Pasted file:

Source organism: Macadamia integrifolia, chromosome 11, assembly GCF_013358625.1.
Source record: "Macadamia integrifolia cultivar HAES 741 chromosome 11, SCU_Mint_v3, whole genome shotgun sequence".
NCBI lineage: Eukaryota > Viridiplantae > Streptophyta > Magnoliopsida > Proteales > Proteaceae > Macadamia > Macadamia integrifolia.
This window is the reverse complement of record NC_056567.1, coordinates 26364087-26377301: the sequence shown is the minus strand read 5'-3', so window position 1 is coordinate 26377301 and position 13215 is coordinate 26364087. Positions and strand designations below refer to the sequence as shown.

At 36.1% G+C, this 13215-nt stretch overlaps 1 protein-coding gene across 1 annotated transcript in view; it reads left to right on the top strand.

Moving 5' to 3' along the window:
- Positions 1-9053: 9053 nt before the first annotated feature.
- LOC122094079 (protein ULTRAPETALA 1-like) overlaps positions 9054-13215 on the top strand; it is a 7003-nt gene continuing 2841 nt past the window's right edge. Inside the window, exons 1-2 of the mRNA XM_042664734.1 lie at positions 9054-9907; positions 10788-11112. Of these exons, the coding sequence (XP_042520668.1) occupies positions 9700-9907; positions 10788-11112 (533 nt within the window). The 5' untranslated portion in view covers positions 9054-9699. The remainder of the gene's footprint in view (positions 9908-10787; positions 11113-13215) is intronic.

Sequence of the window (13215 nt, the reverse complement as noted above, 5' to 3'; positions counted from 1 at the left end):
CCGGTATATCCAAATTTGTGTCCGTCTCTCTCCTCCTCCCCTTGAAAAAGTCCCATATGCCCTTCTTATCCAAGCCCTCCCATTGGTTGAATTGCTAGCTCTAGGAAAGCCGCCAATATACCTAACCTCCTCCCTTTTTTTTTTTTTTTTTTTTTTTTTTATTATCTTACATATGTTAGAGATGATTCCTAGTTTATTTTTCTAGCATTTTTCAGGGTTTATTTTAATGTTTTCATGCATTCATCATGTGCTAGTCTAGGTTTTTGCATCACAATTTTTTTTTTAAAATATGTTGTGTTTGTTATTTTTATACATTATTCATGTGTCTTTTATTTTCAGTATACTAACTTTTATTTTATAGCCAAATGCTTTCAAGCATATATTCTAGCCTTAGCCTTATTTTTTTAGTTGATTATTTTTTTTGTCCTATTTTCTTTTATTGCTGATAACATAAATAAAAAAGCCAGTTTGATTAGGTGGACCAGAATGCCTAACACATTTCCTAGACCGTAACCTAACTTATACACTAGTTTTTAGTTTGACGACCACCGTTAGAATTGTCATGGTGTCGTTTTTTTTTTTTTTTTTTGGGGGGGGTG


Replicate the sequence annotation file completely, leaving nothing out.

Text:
Source organism: Macadamia integrifolia, chromosome 11, assembly GCF_013358625.1.
Source record: "Macadamia integrifolia cultivar HAES 741 chromosome 11, SCU_Mint_v3, whole genome shotgun sequence".
NCBI lineage: Eukaryota > Viridiplantae > Streptophyta > Magnoliopsida > Proteales > Proteaceae > Macadamia > Macadamia integrifolia.
This window is the reverse complement of record NC_056567.1, coordinates 26364087-26377301: the sequence shown is the minus strand read 5'-3', so window position 1 is coordinate 26377301 and position 13215 is coordinate 26364087. Positions and strand designations below refer to the sequence as shown.

At 36.1% G+C, this 13215-nt stretch overlaps 1 protein-coding gene across 1 annotated transcript in view; it reads left to right on the top strand.

Moving 5' to 3' along the window:
- Positions 1-9053: 9053 nt before the first annotated feature.
- LOC122094079 (protein ULTRAPETALA 1-like) overlaps positions 9054-13215 on the top strand; it is a 7003-nt gene continuing 2841 nt past the window's right edge. Inside the window, exons 1-2 of the mRNA XM_042664734.1 lie at positions 9054-9907; positions 10788-11112. Of these exons, the coding sequence (XP_042520668.1) occupies positions 9700-9907; positions 10788-11112 (533 nt within the window). The 5' untranslated portion in view covers positions 9054-9699. The remainder of the gene's footprint in view (positions 9908-10787; positions 11113-13215) is intronic.

Sequence of the window (13215 nt, the reverse complement as noted above, 5' to 3'; positions counted from 1 at the left end):
CCGGTATATCCAAATTTGTGTCCGTCTCTCTCCTCCTCCCCTTGAAAAAGTCCCATATGCCCTTCTTATCCAAGCCCTCCCATTGGTTGAATTGCTAGCTCTAGGAAAGCCGCCAATATACCTAACCTCCTCCCTTTTTTTTTTTTTTTTTTTTTTTTTTATTATCTTACATATGTTAGAGATGATTCCTAGTTTATTTTTCTAGCATTTTTCAGGGTTTATTTTAATGTTTTCATGCATTCATCATGTGCTAGTCTAGGTTTTTGCATCACAATTTTTTTTTTAAAATATGTTGTGTTTGTTATTTTTATACATTATTCATGTGTCTTTTATTTTCAGTATACTAACTTTTATTTTATAGCCAAATGCTTTCAAGCATATATTCTAGCCTTAGCCTTATTTTTTTAGTTGATTATTTTTTTTGTCCTATTTTCTTTTATTGCTGATAACATAAATAAAAAAGCCAGTTTGATTAGGTGGACCAGAATGCCTAACACATTTCCTAGACCGTAACCTAACTTATACACTAGTTTTTAGTTTGACGACCACCGTTAGAATTGTCATGGTGTCGTTTTTTTTTTTTTTTTTTGGGGGGGGTG